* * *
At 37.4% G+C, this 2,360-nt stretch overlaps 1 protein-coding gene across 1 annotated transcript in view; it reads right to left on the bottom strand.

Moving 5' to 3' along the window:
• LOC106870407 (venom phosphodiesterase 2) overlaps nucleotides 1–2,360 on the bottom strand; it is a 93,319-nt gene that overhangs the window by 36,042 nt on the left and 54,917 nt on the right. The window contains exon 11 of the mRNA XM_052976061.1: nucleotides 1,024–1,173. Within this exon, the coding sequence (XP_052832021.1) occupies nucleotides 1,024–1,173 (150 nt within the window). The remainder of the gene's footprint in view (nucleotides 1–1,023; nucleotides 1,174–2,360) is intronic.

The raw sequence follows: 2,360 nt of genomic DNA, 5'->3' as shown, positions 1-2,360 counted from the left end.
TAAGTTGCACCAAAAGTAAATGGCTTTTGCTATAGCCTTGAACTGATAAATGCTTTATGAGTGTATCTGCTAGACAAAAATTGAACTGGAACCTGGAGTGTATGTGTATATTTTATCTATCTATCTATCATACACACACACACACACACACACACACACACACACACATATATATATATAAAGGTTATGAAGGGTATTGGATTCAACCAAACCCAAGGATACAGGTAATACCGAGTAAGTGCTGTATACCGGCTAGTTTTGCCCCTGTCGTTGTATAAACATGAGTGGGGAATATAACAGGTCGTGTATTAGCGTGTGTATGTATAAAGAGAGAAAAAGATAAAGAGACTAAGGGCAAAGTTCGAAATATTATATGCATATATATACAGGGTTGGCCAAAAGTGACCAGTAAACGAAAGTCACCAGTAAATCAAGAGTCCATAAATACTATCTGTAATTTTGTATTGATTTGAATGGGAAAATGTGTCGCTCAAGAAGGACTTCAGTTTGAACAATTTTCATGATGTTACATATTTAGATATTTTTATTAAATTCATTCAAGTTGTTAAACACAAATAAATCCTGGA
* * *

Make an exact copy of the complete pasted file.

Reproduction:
At 37.4% G+C, this 2,360-nt stretch overlaps 1 protein-coding gene across 1 annotated transcript in view; it reads right to left on the bottom strand.

Moving 5' to 3' along the window:
• LOC106870407 (venom phosphodiesterase 2) overlaps nucleotides 1–2,360 on the bottom strand; it is a 93,319-nt gene that overhangs the window by 36,042 nt on the left and 54,917 nt on the right. The window contains exon 11 of the mRNA XM_052976061.1: nucleotides 1,024–1,173. Within this exon, the coding sequence (XP_052832021.1) occupies nucleotides 1,024–1,173 (150 nt within the window). The remainder of the gene's footprint in view (nucleotides 1–1,023; nucleotides 1,174–2,360) is intronic.

The raw sequence follows: 2,360 nt of genomic DNA, 5'->3' as shown, positions 1-2,360 counted from the left end.
TAAGTTGCACCAAAAGTAAATGGCTTTTGCTATAGCCTTGAACTGATAAATGCTTTATGAGTGTATCTGCTAGACAAAAATTGAACTGGAACCTGGAGTGTATGTGTATATTTTATCTATCTATCTATCATACACACACACACACACACACACACACACACACACACATATATATATATAAAGGTTATGAAGGGTATTGGATTCAACCAAACCCAAGGATACAGGTAATACCGAGTAAGTGCTGTATACCGGCTAGTTTTGCCCCTGTCGTTGTATAAACATGAGTGGGGAATATAACAGGTCGTGTATTAGCGTGTGTATGTATAAAGAGAGAAAAAGATAAAGAGACTAAGGGCAAAGTTCGAAATATTATATGCATATATATACAGGGTTGGCCAAAAGTGACCAGTAAACGAAAGTCACCAGTAAATCAAGAGTCCATAAATACTATCTGTAATTTTGTATTGATTTGAATGGGAAAATGTGTCGCTCAAGAAGGACTTCAGTTTGAACAATTTTCATGATGTTACATATTTAGATATTTTTATTAAATTCATTCAAGTTGTTAAACACAAATAAATCCTGGA